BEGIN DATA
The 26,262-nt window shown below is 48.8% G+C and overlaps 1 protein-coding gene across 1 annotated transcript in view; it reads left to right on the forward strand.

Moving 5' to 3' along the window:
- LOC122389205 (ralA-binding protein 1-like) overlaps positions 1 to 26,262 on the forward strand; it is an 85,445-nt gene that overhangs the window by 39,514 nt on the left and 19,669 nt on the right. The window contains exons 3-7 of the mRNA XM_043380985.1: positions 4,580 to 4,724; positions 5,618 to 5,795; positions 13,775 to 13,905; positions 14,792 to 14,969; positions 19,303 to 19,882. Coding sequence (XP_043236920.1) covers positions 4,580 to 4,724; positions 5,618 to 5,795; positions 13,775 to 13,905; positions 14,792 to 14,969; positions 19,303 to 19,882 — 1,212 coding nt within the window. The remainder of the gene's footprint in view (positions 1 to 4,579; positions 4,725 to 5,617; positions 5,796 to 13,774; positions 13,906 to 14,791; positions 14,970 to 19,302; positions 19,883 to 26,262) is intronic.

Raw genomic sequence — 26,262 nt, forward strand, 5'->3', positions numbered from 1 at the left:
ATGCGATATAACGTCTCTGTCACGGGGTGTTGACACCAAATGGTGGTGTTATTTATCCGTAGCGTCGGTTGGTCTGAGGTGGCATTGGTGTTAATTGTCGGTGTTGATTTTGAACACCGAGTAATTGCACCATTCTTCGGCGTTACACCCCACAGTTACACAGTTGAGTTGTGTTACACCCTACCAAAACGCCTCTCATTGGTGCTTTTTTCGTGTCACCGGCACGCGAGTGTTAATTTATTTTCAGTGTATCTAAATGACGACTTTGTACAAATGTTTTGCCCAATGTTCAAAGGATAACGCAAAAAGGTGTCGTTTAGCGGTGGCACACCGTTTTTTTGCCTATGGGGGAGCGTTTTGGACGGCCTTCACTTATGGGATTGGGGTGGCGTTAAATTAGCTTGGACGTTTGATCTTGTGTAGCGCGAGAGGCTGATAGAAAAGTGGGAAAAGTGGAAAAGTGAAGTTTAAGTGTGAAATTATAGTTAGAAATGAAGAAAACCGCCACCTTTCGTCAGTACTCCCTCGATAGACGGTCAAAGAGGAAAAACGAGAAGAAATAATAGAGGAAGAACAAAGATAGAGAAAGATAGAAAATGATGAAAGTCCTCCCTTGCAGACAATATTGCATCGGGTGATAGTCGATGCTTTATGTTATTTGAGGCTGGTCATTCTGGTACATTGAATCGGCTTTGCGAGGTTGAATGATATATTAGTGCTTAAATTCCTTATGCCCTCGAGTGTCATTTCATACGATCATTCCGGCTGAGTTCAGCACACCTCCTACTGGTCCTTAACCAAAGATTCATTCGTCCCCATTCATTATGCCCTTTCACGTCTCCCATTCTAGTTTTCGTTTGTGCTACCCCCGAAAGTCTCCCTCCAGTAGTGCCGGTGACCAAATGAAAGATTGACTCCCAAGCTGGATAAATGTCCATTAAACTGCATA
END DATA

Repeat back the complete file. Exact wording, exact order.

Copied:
The 26,262-nt window shown below is 48.8% G+C and overlaps 1 protein-coding gene across 1 annotated transcript in view; it reads left to right on the forward strand.

Moving 5' to 3' along the window:
- LOC122389205 (ralA-binding protein 1-like) overlaps positions 1 to 26,262 on the forward strand; it is an 85,445-nt gene that overhangs the window by 39,514 nt on the left and 19,669 nt on the right. The window contains exons 3-7 of the mRNA XM_043380985.1: positions 4,580 to 4,724; positions 5,618 to 5,795; positions 13,775 to 13,905; positions 14,792 to 14,969; positions 19,303 to 19,882. Coding sequence (XP_043236920.1) covers positions 4,580 to 4,724; positions 5,618 to 5,795; positions 13,775 to 13,905; positions 14,792 to 14,969; positions 19,303 to 19,882 — 1,212 coding nt within the window. The remainder of the gene's footprint in view (positions 1 to 4,579; positions 4,725 to 5,617; positions 5,796 to 13,774; positions 13,906 to 14,791; positions 14,970 to 19,302; positions 19,883 to 26,262) is intronic.

Raw genomic sequence — 26,262 nt, forward strand, 5'->3', positions numbered from 1 at the left:
ATGCGATATAACGTCTCTGTCACGGGGTGTTGACACCAAATGGTGGTGTTATTTATCCGTAGCGTCGGTTGGTCTGAGGTGGCATTGGTGTTAATTGTCGGTGTTGATTTTGAACACCGAGTAATTGCACCATTCTTCGGCGTTACACCCCACAGTTACACAGTTGAGTTGTGTTACACCCTACCAAAACGCCTCTCATTGGTGCTTTTTTCGTGTCACCGGCACGCGAGTGTTAATTTATTTTCAGTGTATCTAAATGACGACTTTGTACAAATGTTTTGCCCAATGTTCAAAGGATAACGCAAAAAGGTGTCGTTTAGCGGTGGCACACCGTTTTTTTGCCTATGGGGGAGCGTTTTGGACGGCCTTCACTTATGGGATTGGGGTGGCGTTAAATTAGCTTGGACGTTTGATCTTGTGTAGCGCGAGAGGCTGATAGAAAAGTGGGAAAAGTGGAAAAGTGAAGTTTAAGTGTGAAATTATAGTTAGAAATGAAGAAAACCGCCACCTTTCGTCAGTACTCCCTCGATAGACGGTCAAAGAGGAAAAACGAGAAGAAATAATAGAGGAAGAACAAAGATAGAGAAAGATAGAAAATGATGAAAGTCCTCCCTTGCAGACAATATTGCATCGGGTGATAGTCGATGCTTTATGTTATTTGAGGCTGGTCATTCTGGTACATTGAATCGGCTTTGCGAGGTTGAATGATATATTAGTGCTTAAATTCCTTATGCCCTCGAGTGTCATTTCATACGATCATTCCGGCTGAGTTCAGCACACCTCCTACTGGTCCTTAACCAAAGATTCATTCGTCCCCATTCATTATGCCCTTTCACGTCTCCCATTCTAGTTTTCGTTTGTGCTACCCCCGAAAGTCTCCCTCCAGTAGTGCCGGTGACCAAATGAAAGATTGACTCCCAAGCTGGATAAATGTCCATTAAACTGCATA